3.2 In the recent Prevalence Study (2010) there was no significant, or statistically relevant, increase in the incidence of problem gambling in Great Britain and the incidence remains very low by international standards. Indeed 78% of respondents stated that “fun” was their primary reason for gambling. At the same time the industry has voluntarily donated over £5 million per annum to fund research, education and treatment in respect of problem/responsible gambling (The Budd Report recommended £3 million initially).

3.3 Despite this the gambling industry remains tied by unnecessary regulation and unable to effectively compete internationally. The Gala Coral Group believes that the CMS Select Committee should revisit the 175 recommendations made in the Budd Report with a view to redressing the current growing imbalance between legitimate commercial interests and public protection.

3.4 The Act was also intended to be enabling legislation, which is capable of being updated on an on-going basis through regulation so that it is constantly kept up to date and reflects both new technologies and changes in consumer trends. Since coming into force in September 2007 (four years ago) only one such change has been made, albeit a change to B3 machine regulation is currently going through parliament. The industry can only assume that the enabling facility within the Act has not being utilised because politicians see gambling as a “political hot potato” rather than as a modern part of the British economy, which is creating jobs and growing tax revenues, and thus deserves to be supported by its sponsoring department.

3.5 Gala Coral believes that the time has come for a more mature debate about gambling which is evidence based and as far as possible, depoliticised. We would like to see this achieved through an evolution of the Gambling Commission into a more modern regulator which, as well as effectively and efficiently regulating the industry, promotes the industry as a well regulated sector and also makes recommendations to DCMS on policy matters. We discuss this further in section 5—The Gambling Commission.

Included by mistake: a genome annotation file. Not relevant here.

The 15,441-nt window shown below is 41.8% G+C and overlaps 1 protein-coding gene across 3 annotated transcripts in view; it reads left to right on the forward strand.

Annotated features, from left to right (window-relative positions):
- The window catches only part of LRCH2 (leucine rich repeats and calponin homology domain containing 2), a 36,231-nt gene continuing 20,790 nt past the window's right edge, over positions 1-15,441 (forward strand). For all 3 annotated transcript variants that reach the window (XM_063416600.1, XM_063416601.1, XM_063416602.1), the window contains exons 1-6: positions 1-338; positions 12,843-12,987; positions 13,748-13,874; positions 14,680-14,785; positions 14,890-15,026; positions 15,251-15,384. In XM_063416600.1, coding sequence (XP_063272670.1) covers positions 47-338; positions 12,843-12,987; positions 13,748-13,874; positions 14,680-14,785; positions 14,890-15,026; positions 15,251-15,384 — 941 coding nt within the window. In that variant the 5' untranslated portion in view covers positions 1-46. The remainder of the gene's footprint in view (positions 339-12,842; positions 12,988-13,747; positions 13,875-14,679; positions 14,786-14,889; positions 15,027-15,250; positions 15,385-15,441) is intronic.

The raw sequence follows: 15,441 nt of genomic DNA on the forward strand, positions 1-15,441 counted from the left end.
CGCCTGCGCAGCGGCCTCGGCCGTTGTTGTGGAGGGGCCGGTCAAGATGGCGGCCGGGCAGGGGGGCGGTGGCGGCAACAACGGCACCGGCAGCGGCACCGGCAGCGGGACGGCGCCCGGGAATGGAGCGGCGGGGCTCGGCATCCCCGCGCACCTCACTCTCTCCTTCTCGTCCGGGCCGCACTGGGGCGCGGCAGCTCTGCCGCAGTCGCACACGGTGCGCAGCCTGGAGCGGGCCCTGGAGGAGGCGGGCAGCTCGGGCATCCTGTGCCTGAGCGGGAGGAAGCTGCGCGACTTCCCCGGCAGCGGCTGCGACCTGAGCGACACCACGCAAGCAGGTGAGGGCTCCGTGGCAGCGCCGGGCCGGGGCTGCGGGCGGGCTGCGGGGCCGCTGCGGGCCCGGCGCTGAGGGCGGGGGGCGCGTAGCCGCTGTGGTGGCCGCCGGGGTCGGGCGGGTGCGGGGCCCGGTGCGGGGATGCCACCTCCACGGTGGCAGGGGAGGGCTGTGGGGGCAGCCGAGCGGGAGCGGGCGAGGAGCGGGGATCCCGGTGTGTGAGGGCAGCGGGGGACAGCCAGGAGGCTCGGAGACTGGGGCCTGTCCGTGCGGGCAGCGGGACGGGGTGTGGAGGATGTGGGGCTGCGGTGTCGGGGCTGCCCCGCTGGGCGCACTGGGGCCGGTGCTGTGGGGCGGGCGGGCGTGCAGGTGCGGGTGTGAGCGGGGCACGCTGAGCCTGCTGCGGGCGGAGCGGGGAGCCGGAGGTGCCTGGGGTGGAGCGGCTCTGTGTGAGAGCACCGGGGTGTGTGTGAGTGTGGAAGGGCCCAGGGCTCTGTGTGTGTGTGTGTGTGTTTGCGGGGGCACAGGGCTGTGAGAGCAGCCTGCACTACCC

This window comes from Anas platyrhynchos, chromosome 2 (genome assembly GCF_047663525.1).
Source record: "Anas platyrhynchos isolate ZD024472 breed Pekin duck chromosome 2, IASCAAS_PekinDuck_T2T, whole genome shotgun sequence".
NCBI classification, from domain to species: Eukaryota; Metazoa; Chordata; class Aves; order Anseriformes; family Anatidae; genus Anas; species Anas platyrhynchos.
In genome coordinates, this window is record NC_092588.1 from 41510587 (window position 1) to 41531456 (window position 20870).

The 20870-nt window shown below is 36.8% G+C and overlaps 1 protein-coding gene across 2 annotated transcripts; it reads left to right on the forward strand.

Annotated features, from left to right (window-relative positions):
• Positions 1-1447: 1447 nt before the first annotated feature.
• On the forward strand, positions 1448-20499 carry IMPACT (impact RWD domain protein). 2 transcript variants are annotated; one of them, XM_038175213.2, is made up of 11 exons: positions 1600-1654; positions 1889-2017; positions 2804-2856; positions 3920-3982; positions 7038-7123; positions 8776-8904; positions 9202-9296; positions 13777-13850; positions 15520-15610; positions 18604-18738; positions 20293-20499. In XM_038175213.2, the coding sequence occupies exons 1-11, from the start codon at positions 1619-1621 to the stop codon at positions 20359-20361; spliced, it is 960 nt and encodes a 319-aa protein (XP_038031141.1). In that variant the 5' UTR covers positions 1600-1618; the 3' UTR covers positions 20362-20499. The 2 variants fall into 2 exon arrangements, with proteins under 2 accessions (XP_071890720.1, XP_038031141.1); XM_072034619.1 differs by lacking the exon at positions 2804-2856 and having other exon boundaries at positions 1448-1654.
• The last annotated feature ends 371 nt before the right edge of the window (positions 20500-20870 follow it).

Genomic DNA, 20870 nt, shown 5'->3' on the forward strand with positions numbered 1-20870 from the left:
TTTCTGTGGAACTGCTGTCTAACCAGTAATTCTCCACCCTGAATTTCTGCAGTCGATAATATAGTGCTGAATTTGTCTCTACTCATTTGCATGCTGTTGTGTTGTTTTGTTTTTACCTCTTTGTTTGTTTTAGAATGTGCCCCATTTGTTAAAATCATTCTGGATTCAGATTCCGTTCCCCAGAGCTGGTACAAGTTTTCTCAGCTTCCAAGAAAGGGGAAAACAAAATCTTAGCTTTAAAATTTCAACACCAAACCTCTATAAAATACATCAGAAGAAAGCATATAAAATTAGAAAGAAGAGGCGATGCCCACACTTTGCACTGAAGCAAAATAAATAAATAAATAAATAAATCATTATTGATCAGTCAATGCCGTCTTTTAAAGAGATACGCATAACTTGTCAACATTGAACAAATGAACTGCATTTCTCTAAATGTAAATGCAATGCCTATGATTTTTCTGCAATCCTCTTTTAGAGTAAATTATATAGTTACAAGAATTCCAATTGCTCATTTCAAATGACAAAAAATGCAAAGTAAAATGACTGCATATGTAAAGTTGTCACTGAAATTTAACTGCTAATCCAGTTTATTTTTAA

3.6 The British gambling industry has been largely crime free for many years and the Act has had no material impact, positive or negative, on gambling related crime. The British gambling industry deservedly has an enviable worldwide reputation for integrity and fairness. The only area the Select Committee might wish to review is that of sports integrity. In this context it should be noted that the vast majority of sports integrity issues in the past few years have come from:

(a)Layers on betting exchanges.

(b)Illegal unregulated bookmakers operating outside of Great Britain.

Very few incidences involve betting operators based and regulated in Britain. Thus any review in this area should not seek to impose further financial and regulatory burdens on domestic operators.

3.7 Again the British Gambling Industry has actively promoted responsible gambling for many years. GamCare, Gordon Moody (residential care) and the Soho Clinic were all founded with industry money over the past 20 years, and the industry works closely with GamCare and others on techniques to educate and prevent problem gambling and to identify and proactively exclude and refer those who develop and exhibit compulsive gambling symptoms. Therefore the Act had no positive or negative impact on what was already an industry with a highly developed infrastructure to promote responsible gambling, prevent problem gambling and refer and provide effective treatment for the small minority who do develop problems with their gambling.

3.8 The Act has singularly failed to regulate the online gambling market in Great Britain. The vast majority (90%+) of wagers placed online by British residents go onto sites situated, regulated and taxed offshore. This is not to say that the sites are unregulated or that the regulation in developed offshore locations, such as Gibraltar; Alderney and the Isle of Man, is any less effective than that in Britain. It is simply a fact that 90%+ of online wagers placed from inside Great Britain are not regulated in Britain. The belief held by legislators that simply by setting up a regulatory regime in Britain, operators would flock to our shores was naïve in the extreme. Indeed since 2005 more operators have actually moved offshore and the simple reason is taxation not regulation. Recent judgements in Europe have given clarity as to the power available to domestic governments in this area of social policy. It would now be fairly simple to pass new/amended legislation requiring any operator trading with, or promoting to, British residents to be licensed and regulated in Great Britain. If the regulations allow operators to still remain offshore as a company and to keep their servers offshore, we believe the vast majority will comply. However a note of caution—if online tax is set at current domestic retail levels (15%+) a black market will develop with a substantial number of operators staying offshore and trading into Great Britain unregulated and untaxed. Enforcement (blocking—prosecutions) is notoriously difficult and it is to be hoped that the forthcoming consultation will take a joined up approach to regulation and taxation. The Gala Coral Group would prefer to see an innovative approach which creates a level playing field (on and offline) and allows our industry to innovate, invest, grow and thrive through the promotion of responsible gambling. A single rate of gambling GPT at 10% across all products and channels would give a much needed break to the (over taxed, and over regulated) domestic retail market and not be seen as penal to online operators. The government total tax take from gambling would also rise, in effective an all winner game!